Two years ago, professional skier Dean Cummings called 911 to report that he’d shot and killed a man in self-defense.
This week, Cummings stood trial for the murder of 47-year-old Guillermo Arriola, who ended up dead on the floor of Cummings’ trailer. And just a few hours ago, a jury found Cummings not guilty of second-degree murder.
Cummings pled not guilty to the charges against him and faced three felonies brought by New Mexico prosecutors, including tampering with evidence, concealing his identity, and second-degree murder, which carries a penalty of up to 15 years in prison.
On Monday, he got the chance to explain in detail what happened the night of Feb. 29, 2020.
The two men had been negotiating the sale of Arriola’s ranch, located north of Cabezon Peak in rural Sandoval County. Cummings had decided to spend some time alone on the ranch while pursuing the property, according to Real Vail, which interviewed the skier in 2020.
In late February 2020, Cummings was living in an RV he’d brought to the property. Feeling suspicious of Arriola, Cummings confronted him on Feb. 29. The two men argued, Arriola attacked, and Cummings killed him in self-defense, the skier said.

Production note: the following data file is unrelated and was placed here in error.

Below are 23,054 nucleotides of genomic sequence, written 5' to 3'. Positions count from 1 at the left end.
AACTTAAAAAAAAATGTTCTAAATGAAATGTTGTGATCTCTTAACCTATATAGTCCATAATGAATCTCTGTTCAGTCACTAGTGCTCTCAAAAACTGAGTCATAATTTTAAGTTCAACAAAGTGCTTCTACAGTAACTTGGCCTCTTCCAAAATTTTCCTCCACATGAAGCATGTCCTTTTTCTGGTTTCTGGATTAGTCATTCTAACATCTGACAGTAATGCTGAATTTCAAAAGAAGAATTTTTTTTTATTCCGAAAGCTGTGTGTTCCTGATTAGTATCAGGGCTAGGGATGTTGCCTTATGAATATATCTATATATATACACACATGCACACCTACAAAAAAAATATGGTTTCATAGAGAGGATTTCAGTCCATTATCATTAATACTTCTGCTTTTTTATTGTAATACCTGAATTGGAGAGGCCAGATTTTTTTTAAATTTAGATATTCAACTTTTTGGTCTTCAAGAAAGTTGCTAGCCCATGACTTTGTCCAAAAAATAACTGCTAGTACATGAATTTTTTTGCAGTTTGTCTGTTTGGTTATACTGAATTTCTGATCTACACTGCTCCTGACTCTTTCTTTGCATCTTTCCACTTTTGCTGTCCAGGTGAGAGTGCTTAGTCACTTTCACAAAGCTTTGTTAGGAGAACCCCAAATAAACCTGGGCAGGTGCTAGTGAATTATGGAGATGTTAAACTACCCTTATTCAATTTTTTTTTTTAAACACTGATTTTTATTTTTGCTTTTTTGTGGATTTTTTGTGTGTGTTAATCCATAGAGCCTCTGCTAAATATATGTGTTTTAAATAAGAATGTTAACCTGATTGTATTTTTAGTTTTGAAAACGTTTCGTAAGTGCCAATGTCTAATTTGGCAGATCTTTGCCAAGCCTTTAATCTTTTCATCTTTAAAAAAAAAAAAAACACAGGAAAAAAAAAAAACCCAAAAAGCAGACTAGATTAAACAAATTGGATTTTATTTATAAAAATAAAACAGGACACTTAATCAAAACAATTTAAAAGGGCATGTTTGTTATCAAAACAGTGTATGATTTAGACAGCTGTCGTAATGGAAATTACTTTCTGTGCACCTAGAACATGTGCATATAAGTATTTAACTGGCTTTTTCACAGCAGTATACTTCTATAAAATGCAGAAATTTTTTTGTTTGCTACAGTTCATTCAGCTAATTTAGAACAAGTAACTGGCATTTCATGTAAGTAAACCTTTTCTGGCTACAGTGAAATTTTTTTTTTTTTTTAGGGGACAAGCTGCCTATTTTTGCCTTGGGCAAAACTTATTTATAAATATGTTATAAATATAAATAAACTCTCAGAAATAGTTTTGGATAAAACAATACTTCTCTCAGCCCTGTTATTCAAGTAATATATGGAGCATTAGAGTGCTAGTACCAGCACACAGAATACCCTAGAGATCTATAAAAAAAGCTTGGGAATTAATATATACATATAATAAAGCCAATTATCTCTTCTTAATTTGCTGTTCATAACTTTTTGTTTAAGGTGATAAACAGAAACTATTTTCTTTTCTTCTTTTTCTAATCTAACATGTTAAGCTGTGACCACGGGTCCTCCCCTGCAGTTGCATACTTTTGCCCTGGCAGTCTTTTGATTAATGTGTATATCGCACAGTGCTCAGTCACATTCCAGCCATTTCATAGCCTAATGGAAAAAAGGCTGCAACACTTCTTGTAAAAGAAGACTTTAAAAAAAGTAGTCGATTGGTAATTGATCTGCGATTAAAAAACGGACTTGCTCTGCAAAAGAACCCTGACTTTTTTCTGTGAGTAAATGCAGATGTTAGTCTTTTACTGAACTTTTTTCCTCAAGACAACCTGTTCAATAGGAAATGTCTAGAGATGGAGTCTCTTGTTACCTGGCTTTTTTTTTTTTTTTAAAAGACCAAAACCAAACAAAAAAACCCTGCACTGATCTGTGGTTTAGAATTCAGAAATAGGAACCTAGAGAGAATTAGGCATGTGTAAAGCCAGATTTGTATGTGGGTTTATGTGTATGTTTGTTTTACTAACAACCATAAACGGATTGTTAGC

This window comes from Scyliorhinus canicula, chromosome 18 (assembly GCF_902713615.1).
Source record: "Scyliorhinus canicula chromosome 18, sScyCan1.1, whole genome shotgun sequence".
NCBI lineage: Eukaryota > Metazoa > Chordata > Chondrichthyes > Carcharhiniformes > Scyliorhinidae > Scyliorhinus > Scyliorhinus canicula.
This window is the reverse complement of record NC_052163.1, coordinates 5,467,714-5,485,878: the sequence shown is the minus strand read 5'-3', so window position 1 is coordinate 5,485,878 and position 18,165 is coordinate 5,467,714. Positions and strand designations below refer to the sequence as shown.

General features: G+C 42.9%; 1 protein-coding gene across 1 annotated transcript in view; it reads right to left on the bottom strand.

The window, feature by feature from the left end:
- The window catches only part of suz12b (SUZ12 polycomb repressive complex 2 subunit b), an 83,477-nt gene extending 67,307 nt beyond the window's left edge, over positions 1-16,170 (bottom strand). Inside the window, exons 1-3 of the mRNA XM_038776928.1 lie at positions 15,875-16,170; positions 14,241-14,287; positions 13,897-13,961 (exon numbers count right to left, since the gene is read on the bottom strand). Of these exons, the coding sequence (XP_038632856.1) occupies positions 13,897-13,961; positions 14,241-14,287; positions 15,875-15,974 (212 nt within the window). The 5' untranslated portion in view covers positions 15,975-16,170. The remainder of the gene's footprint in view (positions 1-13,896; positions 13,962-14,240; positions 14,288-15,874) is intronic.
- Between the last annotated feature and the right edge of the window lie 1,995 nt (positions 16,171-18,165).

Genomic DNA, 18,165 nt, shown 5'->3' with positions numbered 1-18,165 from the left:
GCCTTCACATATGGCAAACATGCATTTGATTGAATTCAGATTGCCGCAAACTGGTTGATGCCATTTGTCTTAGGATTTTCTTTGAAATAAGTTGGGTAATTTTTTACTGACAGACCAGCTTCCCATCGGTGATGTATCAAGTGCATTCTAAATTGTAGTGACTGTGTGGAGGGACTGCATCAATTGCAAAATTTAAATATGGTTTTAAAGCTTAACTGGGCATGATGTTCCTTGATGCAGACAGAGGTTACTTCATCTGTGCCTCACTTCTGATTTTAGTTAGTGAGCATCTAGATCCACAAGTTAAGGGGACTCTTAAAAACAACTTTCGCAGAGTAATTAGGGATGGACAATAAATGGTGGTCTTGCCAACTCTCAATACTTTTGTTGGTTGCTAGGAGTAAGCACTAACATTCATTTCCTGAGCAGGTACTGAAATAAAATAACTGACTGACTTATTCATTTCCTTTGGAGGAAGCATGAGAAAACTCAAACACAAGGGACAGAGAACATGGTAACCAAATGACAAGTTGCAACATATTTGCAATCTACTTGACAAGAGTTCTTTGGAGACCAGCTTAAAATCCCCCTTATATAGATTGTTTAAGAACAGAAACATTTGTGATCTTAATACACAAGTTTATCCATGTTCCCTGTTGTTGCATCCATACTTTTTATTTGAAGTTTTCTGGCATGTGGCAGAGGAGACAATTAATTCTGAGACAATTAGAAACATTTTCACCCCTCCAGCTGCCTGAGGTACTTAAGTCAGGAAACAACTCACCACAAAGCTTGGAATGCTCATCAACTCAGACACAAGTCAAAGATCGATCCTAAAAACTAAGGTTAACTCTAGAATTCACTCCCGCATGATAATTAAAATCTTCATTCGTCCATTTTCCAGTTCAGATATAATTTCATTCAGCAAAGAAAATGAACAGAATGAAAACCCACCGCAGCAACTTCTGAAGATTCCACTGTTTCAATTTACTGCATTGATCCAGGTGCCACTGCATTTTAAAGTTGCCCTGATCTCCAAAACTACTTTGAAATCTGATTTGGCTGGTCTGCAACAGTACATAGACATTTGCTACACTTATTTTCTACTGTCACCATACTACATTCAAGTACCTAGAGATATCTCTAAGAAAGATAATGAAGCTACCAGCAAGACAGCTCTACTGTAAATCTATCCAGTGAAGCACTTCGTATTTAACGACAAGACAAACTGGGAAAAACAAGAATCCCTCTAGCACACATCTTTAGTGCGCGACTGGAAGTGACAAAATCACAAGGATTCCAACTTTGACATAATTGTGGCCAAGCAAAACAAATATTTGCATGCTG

The jury agreed yesterday. But despite the not-guilty verdict, Cummings recent past certainly deserves examination.
Cummings Believed in ‘Vast Conspiracy’ Against Him
Many skiers know the name Dean Cummings.
He became well-known in the 1990s for his aggressive skiing style in impossibly steep terrain, ultimately winning the World Extreme Skiing Championship in 1995. The same year, he founded H20 Guides, a helicopter-skiing company based in Valdez, Alaska.
And Cummings hasn’t faded into obscurity.
He continued to make headlines and big descents, frequently receiving the “legend” moniker from journalists. Yet there were signs not everything in Cummings’ life was as picture-perfect as his skiing legacy.
His company, H20 Guides, eventually went out of business. It’s unclear exactly what happened, but in 2019, Cummings took to the internet to vent his anger. In a series of YouTube videos, he claimed that a “criminal syndicate” had sabotaged his business and was trying to kill him. Even his wife was involved in the “vast conspiracy” against him, he said.
According to the Real Vail interview, Cummings accused Arriola of being involved in the conspiracy, which Cummings said involved “nanobacteria made from pumice silica in people’s bloodstream as a magnetic means of tracking digital signatures.”
Cummings demanded of Arriola, “Are you involved with this [expletive]? Are these nano-pawns on your property?”
That’s when he said Arriola attacked him, Real Vail reported.